Cambodia is a step closer to choosing a new king, after approving legislation on the terms of succession.
King Sihanouk's successor will be chosen by a nine-member council
King Sihanouk announced his abdication last week, even though the law as it stood had no provision for such a move.
The new law calls for a new king to be approved within seven days of the incumbent's death, retirement or abdication, in this case by 14 October.
Prince Norodom Sihamoni, one of Sihanouk's sons, appears the most likely candidate to succeed his father.
The draft law on the succession was passed unanimously on Friday by the National Assembly, and was passed by the Senate on Monday.
It was then approved by the Constitutional Council and signed off by the acting head of state, Chea Sim.
Officials say the nine-member Throne Council will meet on Thursday to select the new monarch.
In a letter released over the weekend, King Sihanouk rejected pleas for him to stay on and said Prince Sihamoni was ready to accept the kingship.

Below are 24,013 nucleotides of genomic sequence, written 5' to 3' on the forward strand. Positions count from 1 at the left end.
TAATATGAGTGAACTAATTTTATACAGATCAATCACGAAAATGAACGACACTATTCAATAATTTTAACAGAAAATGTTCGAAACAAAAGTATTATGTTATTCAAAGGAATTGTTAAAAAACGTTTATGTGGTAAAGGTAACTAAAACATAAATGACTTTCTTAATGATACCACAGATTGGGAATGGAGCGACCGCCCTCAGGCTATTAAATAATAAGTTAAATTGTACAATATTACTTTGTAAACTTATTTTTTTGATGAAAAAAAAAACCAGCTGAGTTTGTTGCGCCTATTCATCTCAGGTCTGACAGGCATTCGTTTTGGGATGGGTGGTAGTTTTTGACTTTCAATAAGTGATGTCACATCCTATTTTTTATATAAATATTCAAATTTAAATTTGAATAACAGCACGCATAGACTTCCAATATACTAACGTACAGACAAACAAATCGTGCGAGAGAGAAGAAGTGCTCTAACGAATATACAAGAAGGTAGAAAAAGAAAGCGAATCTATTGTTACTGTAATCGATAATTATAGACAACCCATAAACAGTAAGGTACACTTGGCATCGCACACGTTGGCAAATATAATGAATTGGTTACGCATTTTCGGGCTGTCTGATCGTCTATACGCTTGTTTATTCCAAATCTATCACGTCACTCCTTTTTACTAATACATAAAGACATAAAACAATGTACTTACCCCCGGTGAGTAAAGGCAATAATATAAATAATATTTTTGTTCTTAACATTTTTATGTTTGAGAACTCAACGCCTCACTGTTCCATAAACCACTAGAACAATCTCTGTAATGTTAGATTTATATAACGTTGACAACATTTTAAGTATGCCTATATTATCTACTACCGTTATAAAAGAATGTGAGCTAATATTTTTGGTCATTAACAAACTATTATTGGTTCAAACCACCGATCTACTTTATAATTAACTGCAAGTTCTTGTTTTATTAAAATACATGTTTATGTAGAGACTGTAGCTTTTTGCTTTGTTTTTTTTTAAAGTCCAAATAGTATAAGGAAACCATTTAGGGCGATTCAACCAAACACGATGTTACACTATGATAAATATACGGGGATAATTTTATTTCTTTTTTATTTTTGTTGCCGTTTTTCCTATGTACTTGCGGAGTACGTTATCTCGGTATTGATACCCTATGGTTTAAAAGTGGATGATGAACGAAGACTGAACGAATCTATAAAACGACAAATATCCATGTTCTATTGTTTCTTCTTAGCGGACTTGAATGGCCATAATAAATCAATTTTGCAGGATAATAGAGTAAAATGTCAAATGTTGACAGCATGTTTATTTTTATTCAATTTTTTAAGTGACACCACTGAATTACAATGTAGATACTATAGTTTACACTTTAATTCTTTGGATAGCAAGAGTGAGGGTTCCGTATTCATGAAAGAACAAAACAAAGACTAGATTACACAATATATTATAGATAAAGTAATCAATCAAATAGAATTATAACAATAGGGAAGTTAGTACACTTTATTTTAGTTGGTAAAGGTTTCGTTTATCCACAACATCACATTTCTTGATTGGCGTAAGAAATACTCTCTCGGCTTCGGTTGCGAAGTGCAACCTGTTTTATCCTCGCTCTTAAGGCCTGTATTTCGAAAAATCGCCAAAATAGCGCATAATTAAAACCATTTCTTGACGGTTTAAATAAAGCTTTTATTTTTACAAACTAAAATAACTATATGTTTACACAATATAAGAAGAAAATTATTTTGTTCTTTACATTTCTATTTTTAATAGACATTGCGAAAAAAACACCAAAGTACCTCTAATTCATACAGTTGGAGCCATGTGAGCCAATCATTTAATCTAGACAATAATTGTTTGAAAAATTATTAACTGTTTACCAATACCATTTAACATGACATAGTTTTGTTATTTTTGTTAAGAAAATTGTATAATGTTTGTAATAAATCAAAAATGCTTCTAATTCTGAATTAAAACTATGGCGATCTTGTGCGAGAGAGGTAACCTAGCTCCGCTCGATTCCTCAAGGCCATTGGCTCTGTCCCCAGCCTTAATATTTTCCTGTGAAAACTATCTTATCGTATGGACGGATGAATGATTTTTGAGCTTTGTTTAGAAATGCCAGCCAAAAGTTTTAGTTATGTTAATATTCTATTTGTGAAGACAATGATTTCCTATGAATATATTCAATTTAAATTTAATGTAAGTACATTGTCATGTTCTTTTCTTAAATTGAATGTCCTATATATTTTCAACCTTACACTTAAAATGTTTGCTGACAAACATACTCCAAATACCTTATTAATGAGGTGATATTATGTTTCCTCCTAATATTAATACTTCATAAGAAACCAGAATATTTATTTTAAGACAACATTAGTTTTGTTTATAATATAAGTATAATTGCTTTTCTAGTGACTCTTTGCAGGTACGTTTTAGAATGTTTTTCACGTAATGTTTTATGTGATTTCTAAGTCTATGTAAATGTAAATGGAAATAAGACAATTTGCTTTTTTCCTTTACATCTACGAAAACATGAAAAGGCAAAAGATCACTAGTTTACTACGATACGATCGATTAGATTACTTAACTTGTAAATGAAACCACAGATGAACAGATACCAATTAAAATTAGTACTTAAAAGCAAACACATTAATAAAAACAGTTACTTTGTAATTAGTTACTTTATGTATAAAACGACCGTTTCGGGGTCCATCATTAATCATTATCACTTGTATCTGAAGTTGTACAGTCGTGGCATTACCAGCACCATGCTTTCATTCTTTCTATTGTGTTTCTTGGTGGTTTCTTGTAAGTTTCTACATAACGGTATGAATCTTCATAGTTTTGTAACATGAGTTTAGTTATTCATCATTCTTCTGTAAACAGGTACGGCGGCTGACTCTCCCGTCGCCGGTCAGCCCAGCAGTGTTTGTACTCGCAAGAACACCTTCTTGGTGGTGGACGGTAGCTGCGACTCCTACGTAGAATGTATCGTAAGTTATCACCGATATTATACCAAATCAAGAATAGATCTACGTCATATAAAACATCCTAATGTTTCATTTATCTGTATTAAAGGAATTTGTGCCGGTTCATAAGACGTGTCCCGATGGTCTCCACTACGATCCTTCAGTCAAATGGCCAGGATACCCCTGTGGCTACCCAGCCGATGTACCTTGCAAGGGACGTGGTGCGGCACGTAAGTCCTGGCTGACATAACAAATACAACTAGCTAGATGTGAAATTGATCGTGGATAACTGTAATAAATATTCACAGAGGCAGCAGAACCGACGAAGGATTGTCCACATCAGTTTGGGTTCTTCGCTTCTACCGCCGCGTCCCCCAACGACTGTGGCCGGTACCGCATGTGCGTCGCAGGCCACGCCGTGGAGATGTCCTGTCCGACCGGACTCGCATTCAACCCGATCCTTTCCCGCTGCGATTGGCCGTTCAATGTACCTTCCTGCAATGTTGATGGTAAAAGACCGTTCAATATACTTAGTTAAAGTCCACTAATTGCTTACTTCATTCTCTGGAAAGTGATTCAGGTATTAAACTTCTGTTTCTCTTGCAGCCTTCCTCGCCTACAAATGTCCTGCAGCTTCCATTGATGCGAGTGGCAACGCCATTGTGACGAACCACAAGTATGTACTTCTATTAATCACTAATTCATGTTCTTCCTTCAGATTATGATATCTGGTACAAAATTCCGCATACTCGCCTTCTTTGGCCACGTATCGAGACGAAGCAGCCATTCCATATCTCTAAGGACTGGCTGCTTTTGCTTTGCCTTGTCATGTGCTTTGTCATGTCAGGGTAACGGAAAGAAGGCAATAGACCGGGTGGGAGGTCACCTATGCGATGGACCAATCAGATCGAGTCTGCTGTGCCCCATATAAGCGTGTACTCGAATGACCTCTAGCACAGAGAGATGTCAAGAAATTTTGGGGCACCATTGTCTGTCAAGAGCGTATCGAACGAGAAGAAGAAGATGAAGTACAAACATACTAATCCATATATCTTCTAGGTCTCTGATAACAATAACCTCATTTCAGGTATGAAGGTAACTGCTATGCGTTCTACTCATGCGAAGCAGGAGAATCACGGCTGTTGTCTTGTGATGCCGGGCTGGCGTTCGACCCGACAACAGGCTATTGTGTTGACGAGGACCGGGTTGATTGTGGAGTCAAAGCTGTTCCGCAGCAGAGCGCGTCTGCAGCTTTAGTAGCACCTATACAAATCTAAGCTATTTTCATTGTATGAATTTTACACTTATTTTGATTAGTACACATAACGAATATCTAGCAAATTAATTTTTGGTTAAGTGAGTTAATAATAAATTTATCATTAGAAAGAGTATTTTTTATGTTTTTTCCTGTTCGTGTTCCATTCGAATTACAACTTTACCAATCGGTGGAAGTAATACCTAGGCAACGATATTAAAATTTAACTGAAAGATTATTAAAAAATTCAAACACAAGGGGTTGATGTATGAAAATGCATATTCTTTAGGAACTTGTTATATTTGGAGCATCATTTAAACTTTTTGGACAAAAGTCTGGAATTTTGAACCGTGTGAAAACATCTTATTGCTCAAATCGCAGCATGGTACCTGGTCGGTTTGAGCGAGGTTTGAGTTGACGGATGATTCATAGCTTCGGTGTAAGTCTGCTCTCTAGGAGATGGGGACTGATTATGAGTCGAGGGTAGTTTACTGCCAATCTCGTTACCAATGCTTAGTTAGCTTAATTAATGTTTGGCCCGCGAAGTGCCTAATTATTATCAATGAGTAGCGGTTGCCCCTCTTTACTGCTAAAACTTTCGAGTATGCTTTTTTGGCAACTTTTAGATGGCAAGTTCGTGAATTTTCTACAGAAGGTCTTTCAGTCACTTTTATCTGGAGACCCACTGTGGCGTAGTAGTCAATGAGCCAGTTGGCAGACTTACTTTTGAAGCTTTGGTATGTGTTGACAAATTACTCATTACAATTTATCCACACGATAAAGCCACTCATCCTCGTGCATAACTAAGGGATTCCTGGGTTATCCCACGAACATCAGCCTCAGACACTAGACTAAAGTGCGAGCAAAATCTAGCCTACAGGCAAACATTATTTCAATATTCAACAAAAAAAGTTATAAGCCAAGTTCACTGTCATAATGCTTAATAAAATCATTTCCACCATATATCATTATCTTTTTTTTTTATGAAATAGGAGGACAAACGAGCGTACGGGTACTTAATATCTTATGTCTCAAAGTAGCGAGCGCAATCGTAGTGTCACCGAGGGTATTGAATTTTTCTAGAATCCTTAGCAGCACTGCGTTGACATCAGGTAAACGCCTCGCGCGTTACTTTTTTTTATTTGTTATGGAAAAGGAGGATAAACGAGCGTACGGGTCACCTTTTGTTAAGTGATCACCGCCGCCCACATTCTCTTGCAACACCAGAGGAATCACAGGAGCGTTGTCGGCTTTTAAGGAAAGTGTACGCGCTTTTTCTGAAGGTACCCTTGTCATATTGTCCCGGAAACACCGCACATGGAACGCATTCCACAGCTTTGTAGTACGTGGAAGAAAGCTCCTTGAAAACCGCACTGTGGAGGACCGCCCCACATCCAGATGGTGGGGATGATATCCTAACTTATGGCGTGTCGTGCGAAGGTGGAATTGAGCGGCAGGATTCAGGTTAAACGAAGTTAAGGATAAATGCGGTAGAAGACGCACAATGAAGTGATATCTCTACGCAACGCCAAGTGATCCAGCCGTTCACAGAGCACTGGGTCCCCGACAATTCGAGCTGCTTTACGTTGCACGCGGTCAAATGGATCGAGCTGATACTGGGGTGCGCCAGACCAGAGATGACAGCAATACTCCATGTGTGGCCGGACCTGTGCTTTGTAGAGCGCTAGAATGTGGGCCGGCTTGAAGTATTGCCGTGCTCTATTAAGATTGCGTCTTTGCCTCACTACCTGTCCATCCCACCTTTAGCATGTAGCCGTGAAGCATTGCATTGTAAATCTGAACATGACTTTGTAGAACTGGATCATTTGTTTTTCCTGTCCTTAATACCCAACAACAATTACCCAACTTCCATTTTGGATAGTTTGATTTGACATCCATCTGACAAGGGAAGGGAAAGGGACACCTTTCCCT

Writing from Beijing, King Sihanouk said the 51-year-old Sihamoni - a former dancer - would make a suitable king because he was "a neutral person, not engaged in politics, and non-partisan".
Another of Sihanouk's sons, Prince Ranariddh, is head of the National Assembly and leader of the royalist Funcinpec party.
Laws for deciding succession still not agreed
Nine-member throne council decides between candidates
King thought to want Prince Sihamoni to succeed
Eldest son Ranariddh says he does not want the post
Prime Minister Hun Sen has also backed Prince Sihamoni, who recently gave up his post as Cambodia's ambassador to Unesco in Paris to join his father in Beijing, fuelling speculation that he was the favourite to accede to the throne.
The king's decision to abdicate shocked Cambodia, not least because the constitution, rewritten in 1993, does not cover the issue of abdication.
Since his announcement last Wednesday, leading figures in Cambodian life have signed petitions asking the king to stay on.
But in a letter read on radio and TV and posted on his website over the weekend, the king said he was too ill to continue.
In his first public comments on the abdication, Prime Minister Hun Sen had said that lawmakers must work "day and night to prevent the country becoming a republic".